To start HAProxy, check to see if there are any instances of HAProxy running and kill them:

top -u haproxy

To start HAProxy, I ran this command:

/usr/sbin/haproxy -db -f /etc/haproxy/haproxy.cfg -D -p /var/run/haproxy.pi

Hopefully this helps people out! I ended up having to sift through tens of different configurations to get my setup to work so YMMV, but this is what worked for me after about a week of head bashing


UPDATE:

I’m providing an update for the folks who wish to do this with FreeBSD. I recently switched my environment to this Ubuntu setup to FreeBSD, and the differences are mild. First, make sure you have HAProxy installed. The config script will have a full path of /usr/local/etc/haproxy.conf. Also make sure you added the line haproxy_enable="YES" in your /etc/rc.conf file.

The config file will follow all the same configs, but for each backend, make sure you do NOT have option ssl-hello-chk.

Finally, FreeBSD has some really nice HAProxy integration. So, once you have your config file set up the way you like it, it’s as simple as running service haproxy start and you should be good!

3 Likes

this is really useful, thanks.

Could i ask what your proxy configuration in nextcloud config.php was?

Hi thetre97, this is all I have in my config.php file

<?php $CONFIG = array ( 'instanceid' => 'instance', 'passwordsalt' => '++salt', 'secret' => 'secret', 'trusted_domains' => array ( 0 => 'domain.com', 1 => 'www.domain.com', 2 => 'localhost', 3 => 'internal_ip', ), 'datadirectory' => '/var/nc_data', 'overwrite.cli.url' => 'http://domain.com', 'dbtype' => 'mysql', 'version' => '11.0.2.7', 'dbname' => 'nextcloud', 'dbhost' => 'localhost', 'dbport' => '', 'dbtableprefix' => 'oc_', 'dbuser' => 'adminuser', 'dbpassword' => 'passwd', 'logtimezone' => 'UTC', 'installed' => true, 'memcache.local' => '\\OC\\Memcache\\APCu', 'maintenance' => false, 'loglevel' => 1, 'mail_smtpmode' => 'smtp', 'theme' => '', );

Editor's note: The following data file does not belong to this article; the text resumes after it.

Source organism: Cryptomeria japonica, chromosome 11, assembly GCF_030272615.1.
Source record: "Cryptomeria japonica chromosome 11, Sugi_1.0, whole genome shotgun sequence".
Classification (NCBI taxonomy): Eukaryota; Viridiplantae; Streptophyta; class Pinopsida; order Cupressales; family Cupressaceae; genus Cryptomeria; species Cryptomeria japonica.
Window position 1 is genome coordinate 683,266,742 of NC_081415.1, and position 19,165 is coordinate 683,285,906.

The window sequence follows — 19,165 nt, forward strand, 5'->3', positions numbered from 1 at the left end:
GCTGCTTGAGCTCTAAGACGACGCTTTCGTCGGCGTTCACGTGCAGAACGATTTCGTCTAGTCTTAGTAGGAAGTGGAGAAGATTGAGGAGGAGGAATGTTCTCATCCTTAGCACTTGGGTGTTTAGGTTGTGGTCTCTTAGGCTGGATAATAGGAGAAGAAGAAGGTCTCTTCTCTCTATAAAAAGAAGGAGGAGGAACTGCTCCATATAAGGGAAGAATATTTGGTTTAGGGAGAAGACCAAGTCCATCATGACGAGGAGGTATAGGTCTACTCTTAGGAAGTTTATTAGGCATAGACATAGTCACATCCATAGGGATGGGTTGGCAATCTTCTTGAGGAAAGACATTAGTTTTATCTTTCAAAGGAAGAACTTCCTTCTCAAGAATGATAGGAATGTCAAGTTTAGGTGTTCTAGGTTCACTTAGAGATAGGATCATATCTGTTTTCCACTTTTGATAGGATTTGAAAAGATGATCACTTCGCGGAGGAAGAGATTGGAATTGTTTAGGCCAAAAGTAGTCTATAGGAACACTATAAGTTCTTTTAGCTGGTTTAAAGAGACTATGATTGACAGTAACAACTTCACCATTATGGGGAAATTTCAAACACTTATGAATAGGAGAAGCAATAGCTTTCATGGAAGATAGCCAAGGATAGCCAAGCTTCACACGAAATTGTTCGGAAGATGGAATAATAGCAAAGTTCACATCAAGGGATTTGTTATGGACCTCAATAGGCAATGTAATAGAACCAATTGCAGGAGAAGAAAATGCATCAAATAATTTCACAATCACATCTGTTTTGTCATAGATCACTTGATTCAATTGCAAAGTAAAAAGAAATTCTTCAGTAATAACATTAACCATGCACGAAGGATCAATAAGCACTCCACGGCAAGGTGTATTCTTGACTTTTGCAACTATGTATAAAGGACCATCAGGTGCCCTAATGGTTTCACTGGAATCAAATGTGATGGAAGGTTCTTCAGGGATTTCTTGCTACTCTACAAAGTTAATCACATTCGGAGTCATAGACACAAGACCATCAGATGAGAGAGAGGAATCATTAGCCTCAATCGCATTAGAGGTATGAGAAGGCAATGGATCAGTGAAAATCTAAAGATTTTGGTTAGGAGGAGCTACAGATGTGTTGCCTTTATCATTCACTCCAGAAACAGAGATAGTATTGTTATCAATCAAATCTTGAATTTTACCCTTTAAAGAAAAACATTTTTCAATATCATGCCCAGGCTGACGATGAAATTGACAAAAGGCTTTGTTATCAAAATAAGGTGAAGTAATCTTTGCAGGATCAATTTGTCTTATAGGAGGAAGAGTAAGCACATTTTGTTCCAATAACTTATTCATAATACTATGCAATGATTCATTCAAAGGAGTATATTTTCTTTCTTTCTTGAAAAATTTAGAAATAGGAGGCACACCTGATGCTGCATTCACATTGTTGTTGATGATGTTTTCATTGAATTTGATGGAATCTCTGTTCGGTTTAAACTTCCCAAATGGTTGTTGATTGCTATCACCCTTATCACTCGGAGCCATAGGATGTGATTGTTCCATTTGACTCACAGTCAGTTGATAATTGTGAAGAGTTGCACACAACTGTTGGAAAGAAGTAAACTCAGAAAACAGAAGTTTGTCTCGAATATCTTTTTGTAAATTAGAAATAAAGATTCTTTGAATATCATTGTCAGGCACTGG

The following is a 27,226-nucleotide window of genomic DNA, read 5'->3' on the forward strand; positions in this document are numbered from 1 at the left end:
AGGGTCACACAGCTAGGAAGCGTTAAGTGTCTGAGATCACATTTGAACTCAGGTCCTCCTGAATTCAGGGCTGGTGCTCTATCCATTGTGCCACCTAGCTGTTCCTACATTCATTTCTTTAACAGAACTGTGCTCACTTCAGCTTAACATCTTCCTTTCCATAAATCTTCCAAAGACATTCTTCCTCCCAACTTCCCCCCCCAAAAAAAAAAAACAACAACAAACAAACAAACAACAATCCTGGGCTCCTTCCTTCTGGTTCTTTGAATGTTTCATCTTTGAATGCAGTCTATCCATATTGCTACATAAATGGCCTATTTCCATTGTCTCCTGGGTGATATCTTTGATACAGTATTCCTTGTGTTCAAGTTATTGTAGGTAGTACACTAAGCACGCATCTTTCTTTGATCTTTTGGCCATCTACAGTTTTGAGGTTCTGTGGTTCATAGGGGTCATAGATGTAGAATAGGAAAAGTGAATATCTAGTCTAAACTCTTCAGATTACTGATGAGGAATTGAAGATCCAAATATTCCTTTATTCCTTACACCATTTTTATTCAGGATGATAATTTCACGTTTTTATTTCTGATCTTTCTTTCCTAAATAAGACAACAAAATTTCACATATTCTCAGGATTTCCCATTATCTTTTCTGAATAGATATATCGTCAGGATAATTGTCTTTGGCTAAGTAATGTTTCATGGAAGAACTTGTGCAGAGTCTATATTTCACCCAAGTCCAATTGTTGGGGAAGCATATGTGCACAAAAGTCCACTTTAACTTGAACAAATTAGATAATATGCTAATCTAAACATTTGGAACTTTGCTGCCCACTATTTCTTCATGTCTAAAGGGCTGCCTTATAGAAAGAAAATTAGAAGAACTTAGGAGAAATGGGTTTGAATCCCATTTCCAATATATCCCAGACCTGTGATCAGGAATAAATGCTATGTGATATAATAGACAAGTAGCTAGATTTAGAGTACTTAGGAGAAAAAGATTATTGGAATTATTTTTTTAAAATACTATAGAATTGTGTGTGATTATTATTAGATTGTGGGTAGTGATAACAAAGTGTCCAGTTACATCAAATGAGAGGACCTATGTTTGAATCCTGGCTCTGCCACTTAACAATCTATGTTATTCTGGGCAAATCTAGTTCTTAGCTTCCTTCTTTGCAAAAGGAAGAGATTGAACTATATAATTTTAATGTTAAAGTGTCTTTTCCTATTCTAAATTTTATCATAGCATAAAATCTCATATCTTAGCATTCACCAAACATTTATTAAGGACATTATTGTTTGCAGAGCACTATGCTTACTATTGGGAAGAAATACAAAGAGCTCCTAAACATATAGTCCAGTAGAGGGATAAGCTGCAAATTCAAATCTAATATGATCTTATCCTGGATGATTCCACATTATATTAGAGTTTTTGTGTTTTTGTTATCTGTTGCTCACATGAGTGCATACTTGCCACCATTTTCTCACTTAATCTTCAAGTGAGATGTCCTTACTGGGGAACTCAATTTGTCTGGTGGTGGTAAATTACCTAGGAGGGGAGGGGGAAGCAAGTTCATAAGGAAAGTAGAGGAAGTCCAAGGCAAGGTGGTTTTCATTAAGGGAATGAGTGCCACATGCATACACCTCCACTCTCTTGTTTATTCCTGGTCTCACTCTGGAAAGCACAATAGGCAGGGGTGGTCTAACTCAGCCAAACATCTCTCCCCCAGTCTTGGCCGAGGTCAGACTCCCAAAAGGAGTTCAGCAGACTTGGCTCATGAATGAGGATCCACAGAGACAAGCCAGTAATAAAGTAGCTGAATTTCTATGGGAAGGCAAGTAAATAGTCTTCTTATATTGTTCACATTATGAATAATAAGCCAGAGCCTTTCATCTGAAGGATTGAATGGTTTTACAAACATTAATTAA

okay, that looks similar to mine, however when I use your haproxy config file, it won’t connect to NC - just comes up with ‘This site can’t be reached’ although i can connect to other site within the config absolutely fine…
I read somewhere in the docs about having to add some proxy configs if you are putting it behind a load balancer etc, but when i added that in it didn’t work either… :confused: I am using Docker containers - you wouldn’t know if it’s something to do with that? Guess i will have to keep fiddling :slight_smile:
Be glad of any help from anyone…

I honestly don’t know anything about Docker containers. I would think Docker might make a difference. I’m using LXD containers for my solution (which is a lot like running on a bare metal server or VM). Perhaps you aren’t using the right port for your Docker container? Or (correct me if I’m wrong), doesn’t Docker do different ports each time? You may not even have to put your NC container behind a load balancer unless you are doing many instances of your Docker image. I did this originally to have services using ports 80 & 443 be able to sit on those same ports. I’d make certain your port numbers are correct on the same on HAProxy and your containers, and also make sure you have port forwarding enabled.

Thanks, works perfectly :slight_smile:

I’m happy to hear it helped you :slight_smile:

I know I am dredging up a long-dead thread but this seems to be a good place to cast a wider net on my issue and you seem to be a good person to direct my question :slight_smile:

I have almost the identical set-up (using LXD and HAProxy) but cannot get mine to work. Would you mind hopping on over to my issue and seeing if you see the culprit? Thank you!

Thanks a lot. This was a great help.
I downloaded the HAProxy Aloha VM trial version, deployed it on my virtual machine and configured it as you had above (from frontend onwards). Works a charm !